Does Canceling DaBaby's Shows Actually Help Hip-Hop's Homophobia Issue?

We’re going to have to ask more of musicians, and the businesses that hire them, if things are going to get better.
Queens, US
August 6, 2021, 9:21pm
Photo via Getty

DaBaby is the most talked about rapper this week, and unfortunately, the commotion has nothing to do with new music. After making a series of incredibly insensitive and homophobic comments at Rolling Loud Miami in July, the rapper has been dropped by seven festivals, including Lollapalooza, Governor’s Ball, and Day N Vegas. 


On Monday, the rapper issued an apology via Instagram. “Social media moves so fast that people want to demolish you before you even have the opportunity to grow, educate, and learn from your mistakes,” he wrote. “I want to apologize to the LGBTQ+ community for the hurtful and triggering comments I made. Again, I apologize for my misinformed comments about HIV/AIDS and I know education on this is important.” 

The problem with DaBaby’s apology, and simply removing him from festival lineups, is that it doesn’t actually address the elephant in the room: This isn’t the first time hip-hop has been homophobic, and it won’t be the last. But we’re going to have to ask more of musicians, and the businesses that hire them, if things are going to get better.

If there’s anything we’ve learned about public apologies, it’s that everyone wants the space to “listen and learn” or, as DaBaby put it, an “opportunity to grow.” Despite DaBaby suggesting that he’d been provided with the resources to learn, and 11 HIV organizations offering to help him, we still know very little about the steps he is taking to educate himself, or to correct the misinformation he is responsible for spreading.  

The fact that hip-hop is even still having this conversation in tandem with Lil Nas X's sustained rise—a rapper whose performances and music videos have consistently pushed the boundaries for Black gay men in the mainstream—is even more frustrating. We’re nearly a decade into a shift that opened the door for a new wave of queer hip-hop artists, including Makonnen, Kevin Abstract, and Tyler, the Creator. Whether it’s as subtle as the “he/him” pronouns on Channel Orange, or as flamboyant as Lil Nas X’s shower scene in “Industry Baby,” popular culture is inching closer to embracing and honoring sexual fluidity. Whether DaBaby, and those who defend him, like it or not, queer culture is defining pop culture—just look at the title of his latest single, “Giving What It’s Supposed To Give.” A straight Black man didn’t coin that term.  


Lil Nas doesn’t exist in a vacuum. He represents millions of people who are finding the courage to live life as they are. But for every hip-hop artist charting a path for queer liberation, there seems to be another one looking to respond to this cultural shift by asserting and reasserting a kind of toxic masculinity. The moves of both factions—whether they be newsworthy for their bold assertions of queer sexuality, or newsworthy for their retrograde homophobia—are becoming viral moments. And thus, what we witness playing out is a battle of representation, with one camp celebrating the first same-sex kiss at the BET Awards and the other making violent threats because of it.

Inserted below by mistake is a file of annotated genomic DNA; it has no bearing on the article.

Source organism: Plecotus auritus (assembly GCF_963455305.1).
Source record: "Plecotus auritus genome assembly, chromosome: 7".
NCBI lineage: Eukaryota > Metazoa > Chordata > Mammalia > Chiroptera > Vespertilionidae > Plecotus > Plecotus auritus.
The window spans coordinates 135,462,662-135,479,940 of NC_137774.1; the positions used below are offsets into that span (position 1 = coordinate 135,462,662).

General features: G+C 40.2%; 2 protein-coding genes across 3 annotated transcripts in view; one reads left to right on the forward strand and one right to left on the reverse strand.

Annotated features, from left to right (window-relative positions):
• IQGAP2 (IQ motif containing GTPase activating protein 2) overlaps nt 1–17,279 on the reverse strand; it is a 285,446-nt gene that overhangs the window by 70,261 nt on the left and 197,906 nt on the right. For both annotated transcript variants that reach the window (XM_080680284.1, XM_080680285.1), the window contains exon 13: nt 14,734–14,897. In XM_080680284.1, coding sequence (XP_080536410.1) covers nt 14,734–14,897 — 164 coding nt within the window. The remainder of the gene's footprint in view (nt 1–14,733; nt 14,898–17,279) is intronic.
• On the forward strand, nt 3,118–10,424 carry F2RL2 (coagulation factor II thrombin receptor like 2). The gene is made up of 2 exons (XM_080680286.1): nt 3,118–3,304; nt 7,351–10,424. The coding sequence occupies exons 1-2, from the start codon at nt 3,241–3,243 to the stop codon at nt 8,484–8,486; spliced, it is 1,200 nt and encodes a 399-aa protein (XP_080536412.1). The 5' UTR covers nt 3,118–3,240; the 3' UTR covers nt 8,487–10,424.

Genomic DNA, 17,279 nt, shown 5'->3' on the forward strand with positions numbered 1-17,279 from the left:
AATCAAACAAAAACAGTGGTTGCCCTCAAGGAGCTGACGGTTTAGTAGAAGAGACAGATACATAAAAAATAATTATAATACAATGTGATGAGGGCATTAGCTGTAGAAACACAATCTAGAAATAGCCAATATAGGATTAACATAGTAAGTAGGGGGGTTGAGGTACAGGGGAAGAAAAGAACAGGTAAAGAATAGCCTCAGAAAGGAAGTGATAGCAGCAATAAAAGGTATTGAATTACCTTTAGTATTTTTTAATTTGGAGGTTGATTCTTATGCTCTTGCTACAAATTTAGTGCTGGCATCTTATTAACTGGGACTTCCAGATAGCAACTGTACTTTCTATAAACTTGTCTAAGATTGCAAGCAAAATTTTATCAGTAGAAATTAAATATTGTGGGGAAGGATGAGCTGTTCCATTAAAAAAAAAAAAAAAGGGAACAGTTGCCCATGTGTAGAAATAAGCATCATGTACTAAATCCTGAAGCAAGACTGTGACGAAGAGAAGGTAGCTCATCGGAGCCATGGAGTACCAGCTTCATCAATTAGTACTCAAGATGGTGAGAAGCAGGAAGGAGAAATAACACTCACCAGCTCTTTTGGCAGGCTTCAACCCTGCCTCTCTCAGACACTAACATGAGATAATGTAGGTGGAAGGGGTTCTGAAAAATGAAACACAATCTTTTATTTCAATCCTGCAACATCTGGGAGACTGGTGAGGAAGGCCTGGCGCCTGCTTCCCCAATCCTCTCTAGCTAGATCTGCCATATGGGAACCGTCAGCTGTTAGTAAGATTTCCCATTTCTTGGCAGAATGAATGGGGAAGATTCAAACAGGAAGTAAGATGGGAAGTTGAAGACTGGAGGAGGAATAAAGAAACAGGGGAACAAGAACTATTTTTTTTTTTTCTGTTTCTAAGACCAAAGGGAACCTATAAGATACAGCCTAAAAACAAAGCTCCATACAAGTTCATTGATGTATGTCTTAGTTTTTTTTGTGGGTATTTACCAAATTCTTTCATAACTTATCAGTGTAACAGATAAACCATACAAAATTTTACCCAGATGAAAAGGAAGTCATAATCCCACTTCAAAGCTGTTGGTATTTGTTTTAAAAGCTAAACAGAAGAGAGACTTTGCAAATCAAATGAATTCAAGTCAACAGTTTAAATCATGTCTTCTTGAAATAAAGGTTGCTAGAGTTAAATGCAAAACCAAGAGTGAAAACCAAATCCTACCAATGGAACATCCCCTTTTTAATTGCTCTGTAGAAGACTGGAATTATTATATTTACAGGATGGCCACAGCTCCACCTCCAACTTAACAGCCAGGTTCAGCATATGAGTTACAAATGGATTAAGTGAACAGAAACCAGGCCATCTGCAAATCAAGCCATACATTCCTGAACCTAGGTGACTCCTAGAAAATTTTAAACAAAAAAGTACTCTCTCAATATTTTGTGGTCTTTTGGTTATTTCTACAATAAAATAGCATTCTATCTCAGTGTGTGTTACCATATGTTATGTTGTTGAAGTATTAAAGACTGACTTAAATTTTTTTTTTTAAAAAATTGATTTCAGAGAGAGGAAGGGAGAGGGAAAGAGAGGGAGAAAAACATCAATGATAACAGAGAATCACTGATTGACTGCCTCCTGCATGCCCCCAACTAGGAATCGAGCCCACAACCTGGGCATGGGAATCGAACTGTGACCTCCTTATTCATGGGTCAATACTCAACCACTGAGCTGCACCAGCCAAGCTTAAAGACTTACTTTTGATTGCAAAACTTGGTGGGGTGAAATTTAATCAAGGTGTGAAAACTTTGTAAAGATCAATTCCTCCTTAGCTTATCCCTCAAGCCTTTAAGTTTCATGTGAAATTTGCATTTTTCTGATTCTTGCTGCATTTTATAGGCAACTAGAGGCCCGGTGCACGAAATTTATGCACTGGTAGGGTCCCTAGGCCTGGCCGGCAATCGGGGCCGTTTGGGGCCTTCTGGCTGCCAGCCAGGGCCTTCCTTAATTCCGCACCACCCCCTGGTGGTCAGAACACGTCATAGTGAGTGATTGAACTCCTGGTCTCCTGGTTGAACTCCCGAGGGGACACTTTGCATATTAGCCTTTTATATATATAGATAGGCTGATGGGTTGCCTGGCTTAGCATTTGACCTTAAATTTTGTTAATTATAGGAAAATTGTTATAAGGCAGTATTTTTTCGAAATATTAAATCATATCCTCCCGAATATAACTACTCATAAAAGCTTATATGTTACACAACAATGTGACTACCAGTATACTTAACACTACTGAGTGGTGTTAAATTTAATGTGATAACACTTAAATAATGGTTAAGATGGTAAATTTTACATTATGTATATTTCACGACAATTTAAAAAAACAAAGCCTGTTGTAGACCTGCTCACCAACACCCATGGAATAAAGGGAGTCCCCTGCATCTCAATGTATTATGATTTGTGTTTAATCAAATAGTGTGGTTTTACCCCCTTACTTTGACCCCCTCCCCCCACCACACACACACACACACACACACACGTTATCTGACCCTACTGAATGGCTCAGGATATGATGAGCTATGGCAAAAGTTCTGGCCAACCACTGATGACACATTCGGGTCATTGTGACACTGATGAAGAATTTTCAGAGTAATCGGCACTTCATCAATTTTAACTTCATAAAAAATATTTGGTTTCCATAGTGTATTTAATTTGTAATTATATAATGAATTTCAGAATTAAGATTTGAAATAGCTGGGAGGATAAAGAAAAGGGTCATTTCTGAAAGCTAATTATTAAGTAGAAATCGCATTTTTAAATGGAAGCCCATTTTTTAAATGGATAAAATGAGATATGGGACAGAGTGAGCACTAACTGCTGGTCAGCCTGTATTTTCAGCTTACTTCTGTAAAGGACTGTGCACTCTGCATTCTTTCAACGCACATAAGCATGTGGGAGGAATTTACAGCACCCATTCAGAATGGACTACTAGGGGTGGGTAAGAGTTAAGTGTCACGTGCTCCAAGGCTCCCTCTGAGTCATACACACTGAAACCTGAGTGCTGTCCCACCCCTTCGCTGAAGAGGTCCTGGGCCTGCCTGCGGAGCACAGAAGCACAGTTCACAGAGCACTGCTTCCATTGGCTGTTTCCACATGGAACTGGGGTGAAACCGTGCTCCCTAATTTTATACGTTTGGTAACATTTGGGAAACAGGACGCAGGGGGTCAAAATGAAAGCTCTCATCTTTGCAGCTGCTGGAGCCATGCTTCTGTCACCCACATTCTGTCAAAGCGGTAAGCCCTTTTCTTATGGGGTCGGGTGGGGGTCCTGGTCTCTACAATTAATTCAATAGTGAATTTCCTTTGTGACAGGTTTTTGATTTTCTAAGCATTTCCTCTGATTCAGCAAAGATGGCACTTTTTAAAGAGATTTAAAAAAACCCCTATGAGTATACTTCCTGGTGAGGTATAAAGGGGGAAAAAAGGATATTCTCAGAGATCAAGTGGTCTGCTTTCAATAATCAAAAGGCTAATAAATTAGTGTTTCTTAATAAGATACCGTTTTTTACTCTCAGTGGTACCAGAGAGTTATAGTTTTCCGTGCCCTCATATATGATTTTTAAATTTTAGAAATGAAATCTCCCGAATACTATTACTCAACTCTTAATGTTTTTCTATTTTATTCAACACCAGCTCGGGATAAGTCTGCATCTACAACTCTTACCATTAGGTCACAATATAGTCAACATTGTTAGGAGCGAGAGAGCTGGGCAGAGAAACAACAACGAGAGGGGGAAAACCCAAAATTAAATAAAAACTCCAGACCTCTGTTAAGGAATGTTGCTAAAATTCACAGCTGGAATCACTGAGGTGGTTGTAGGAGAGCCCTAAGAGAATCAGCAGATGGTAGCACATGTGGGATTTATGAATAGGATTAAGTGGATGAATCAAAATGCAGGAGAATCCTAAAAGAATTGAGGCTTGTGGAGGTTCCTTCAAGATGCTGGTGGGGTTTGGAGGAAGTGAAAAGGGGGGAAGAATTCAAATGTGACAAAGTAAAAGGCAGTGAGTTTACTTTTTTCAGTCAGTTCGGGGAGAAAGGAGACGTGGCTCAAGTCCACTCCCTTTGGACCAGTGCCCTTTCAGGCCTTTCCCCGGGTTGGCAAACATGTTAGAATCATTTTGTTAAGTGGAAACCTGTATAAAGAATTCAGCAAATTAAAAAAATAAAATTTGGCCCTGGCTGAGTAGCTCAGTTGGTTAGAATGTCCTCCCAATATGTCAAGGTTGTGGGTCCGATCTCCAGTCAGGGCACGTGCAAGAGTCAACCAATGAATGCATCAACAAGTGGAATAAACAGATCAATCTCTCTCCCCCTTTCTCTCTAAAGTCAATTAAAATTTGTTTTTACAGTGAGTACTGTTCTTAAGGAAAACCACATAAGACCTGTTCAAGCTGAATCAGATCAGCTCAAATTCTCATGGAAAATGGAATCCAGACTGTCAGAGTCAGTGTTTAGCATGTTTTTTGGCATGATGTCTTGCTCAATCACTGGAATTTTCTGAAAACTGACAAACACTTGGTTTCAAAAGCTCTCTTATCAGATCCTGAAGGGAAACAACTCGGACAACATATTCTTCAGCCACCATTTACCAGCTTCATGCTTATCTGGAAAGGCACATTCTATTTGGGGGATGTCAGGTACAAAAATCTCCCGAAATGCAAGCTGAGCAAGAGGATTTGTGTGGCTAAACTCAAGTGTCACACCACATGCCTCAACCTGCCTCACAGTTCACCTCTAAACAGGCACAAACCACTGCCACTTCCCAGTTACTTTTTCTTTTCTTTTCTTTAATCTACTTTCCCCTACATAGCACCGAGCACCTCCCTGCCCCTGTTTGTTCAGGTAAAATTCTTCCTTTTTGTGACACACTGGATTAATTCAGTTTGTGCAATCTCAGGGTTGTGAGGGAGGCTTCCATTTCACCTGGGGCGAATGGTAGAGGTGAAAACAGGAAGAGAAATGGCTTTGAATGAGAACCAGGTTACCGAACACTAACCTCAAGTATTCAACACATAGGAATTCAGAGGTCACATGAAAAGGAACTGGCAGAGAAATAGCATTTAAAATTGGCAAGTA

In some ways, it feels like hip-hop hasn’t evolved past 2003, when phrases like “homo thug” existed and calling something “gay” meant it wasn't cool. For too long, it’s seemed like hip-hop will only tolerate queerness—if it’s accepted at all—if it presents a certain way, which was a queasy undertone in DaBaby’s rant to begin with. 

“If you didn’t show up today with HIV, AIDS, or any of them deadly sexually transmitted diseases that’ll make you die in two to three weeks, then put your cell phone lighter up,” he said. “Ladies, if your pussy smell like water, put your cell phone lighter up. Fellas, if you ain’t sucking dick in the parking lot, put your cell phone lighter up.” The next day, when he took to Instagram Live to justify his comments, he only made things worse. “My gay fans—they take care of themselves,” he said. “They ain’t no nasty gay niggas. They ain’t no junkies in the street.” 

To clarify that his initial comments about HIV/AIDS were about gay people at all confirmed what people suspected: DaBaby’s comments were not only deeply homophobic, but they also came from a place of perpetuating problematic and wildly misinformed stereotypes about both the LGBTQ community and HIV/AIDs. Rappers like T.I., Boosie, and Tory Lanez—who have a litany of allegations against them including sexual assault, child sexual abuse, and endangering women—came to DaBaby’s defense, suggesting that he has a right to an opinion. And while everyone does have the right to an opinion, those opinions should be checked when they negate facts, and especially when they put people in harm’s way. 

It’s not enough for festivals to drop artists from bills. Corporations use allyship as a way to save face, as seen in the rainbow logos put on display every June for Pride Month. It’s convenient to want to distance yourself from an artist who has made some pretty damning comments, but the real question is this: What steps are being taken to make sure it doesn’t happen again? 

Kristin Corry is a Senior Staff Writer for VICE.